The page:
This man is not a psychopath leaving fires in his wake and putting on some sort of mask in attempt to start more of them. This man is truly trying to make a change in people’s lives and bring this potential ability to connect through these intelligent machines to the masses. When he’s tried to escape the past, his father’s ever-lingering shadow, the mistakes he made, the bullying, the taunts…whatever obstacle is standing in his way of going further down this road inevitably digs up those skeletons once again.
He tried to escape it, even found someone who seemed like she didn’t care what past lay behind him, as long as his future put him on a different path. But he wanted to ride the same path, maybe come at it in a slightly different way, but he’s always wanted to travel down that same road, and in so doing, he lost what hope he felt he had in changing into a better, more honest man. No questions asked, no discussion, no chance to explain, Sara signed those divorce papers, rather than giving her husband, this partner that needed her more than she knew, this man that was trying to convince himself every single day that, despite everything, he was deserving of the love and care she could give, at least the time of day to say his peace. But like every other person who has stood in his way, she disregarded him as nothing more than a manipulative psychopath rather than a man trying to climb a tall, tall ladder only to keep getting knocked off of it time and time again.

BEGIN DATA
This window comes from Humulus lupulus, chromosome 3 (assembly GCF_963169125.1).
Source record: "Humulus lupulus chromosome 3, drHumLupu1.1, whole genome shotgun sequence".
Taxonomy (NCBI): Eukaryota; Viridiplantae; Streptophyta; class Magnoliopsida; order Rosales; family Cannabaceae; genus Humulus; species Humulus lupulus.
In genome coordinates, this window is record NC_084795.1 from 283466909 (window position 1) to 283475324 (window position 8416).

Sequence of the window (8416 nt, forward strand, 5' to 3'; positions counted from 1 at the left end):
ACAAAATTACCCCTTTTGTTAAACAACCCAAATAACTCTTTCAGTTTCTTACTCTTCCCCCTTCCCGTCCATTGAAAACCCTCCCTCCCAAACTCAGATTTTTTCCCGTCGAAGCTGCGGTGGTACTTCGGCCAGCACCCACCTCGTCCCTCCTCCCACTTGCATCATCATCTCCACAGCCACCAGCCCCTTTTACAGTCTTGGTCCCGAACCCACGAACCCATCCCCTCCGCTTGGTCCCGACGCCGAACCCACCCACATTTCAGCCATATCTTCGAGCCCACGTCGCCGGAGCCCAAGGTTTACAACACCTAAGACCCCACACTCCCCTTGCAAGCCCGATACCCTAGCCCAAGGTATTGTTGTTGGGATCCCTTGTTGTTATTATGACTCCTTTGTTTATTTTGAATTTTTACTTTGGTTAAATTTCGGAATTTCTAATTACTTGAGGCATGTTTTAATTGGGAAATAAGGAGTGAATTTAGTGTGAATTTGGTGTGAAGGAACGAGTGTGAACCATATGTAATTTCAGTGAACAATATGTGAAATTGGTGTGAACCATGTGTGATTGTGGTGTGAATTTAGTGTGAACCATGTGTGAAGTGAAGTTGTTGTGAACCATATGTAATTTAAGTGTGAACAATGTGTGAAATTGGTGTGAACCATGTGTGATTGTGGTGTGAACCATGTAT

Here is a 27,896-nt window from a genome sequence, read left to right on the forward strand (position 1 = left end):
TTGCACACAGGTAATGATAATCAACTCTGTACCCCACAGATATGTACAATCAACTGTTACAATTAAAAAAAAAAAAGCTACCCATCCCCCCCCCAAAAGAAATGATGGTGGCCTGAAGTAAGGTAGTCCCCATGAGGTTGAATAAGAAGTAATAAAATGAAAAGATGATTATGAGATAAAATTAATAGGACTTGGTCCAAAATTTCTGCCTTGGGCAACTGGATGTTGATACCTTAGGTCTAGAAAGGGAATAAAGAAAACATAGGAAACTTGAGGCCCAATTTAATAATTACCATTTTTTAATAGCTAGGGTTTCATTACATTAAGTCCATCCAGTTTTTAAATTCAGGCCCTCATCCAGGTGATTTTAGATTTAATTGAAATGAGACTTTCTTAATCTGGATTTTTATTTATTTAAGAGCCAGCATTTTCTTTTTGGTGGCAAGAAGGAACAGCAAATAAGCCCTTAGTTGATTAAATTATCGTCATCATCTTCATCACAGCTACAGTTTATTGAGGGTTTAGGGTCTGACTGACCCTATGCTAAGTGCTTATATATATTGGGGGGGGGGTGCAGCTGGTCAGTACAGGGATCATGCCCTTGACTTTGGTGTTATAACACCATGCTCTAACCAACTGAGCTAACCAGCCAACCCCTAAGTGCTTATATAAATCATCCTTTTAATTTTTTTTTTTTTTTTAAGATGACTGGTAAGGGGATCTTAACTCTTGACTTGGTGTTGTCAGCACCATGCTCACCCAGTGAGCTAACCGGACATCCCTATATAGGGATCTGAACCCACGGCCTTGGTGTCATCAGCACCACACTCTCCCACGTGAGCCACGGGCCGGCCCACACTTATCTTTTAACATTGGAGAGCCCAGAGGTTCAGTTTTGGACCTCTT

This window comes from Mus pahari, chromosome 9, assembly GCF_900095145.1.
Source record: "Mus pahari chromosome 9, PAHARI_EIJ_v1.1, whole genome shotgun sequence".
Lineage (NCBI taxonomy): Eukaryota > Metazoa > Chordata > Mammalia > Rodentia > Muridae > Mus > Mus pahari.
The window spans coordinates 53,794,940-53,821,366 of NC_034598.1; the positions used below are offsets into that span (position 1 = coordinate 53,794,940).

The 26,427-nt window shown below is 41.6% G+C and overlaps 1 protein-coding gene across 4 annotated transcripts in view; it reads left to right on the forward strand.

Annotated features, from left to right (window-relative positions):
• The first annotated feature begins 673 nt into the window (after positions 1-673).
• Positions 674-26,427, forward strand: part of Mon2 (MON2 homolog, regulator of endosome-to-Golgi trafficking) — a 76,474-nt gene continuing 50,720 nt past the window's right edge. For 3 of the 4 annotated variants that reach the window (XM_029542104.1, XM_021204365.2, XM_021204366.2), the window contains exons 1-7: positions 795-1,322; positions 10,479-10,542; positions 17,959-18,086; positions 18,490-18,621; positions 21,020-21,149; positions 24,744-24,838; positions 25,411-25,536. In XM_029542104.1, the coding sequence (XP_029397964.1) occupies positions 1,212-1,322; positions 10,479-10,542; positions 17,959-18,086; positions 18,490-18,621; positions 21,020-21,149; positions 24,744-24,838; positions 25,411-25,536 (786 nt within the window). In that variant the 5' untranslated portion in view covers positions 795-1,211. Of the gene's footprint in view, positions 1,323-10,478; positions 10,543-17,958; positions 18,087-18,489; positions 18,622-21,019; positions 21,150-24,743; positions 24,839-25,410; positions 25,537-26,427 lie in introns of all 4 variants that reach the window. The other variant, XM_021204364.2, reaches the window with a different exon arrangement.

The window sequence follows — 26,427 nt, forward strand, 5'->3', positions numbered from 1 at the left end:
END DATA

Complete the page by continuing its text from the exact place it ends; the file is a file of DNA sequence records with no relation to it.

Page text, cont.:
The man at the end of this episode is not the same man we saw in season 1. This Joe is tired of having the red marks on his resume stand in his way of what and who he really wants to be. Joe Macmillan in season 1 was manipulative, suave, but hopeful in finding a few likeminded people he could take over the technological world with.
This Joe Macmillan has learned that, in fact, he didn’t need anyone else at all.
(Of course, he really did — he wouldn’t have the Sonaris code & antidote, and therefore his entire business plan, without other people. And that is where his downfall may and probably will lie.)
On a separate note, I also find it interesting to see once again the geographical, and thus emotional, separation of the Mutiny gang and Joe. These characters, or rather their primary leaders Joe and Cameron, circle each other’s orbits quite a lot. The first season, they were in the same orbit, spinning in the same direction, but in this one, they each ruled their own worlds, which midway through collided, and are now once again separate and flourishing. A few more rotations, and they’re bound to collide again, whether with each other or through other characters’ relationships, like Gordon and Joe. Should season 3 come to pass, the now more developed Joe Macmillan will be a fierce, unyielding competitor in the industry for Mutiny, and the individual and cumulative challenges Mutiny and Macmillan will face, especially in the late ‘80s/early ‘90s boom of technological development, will be well worth the watch.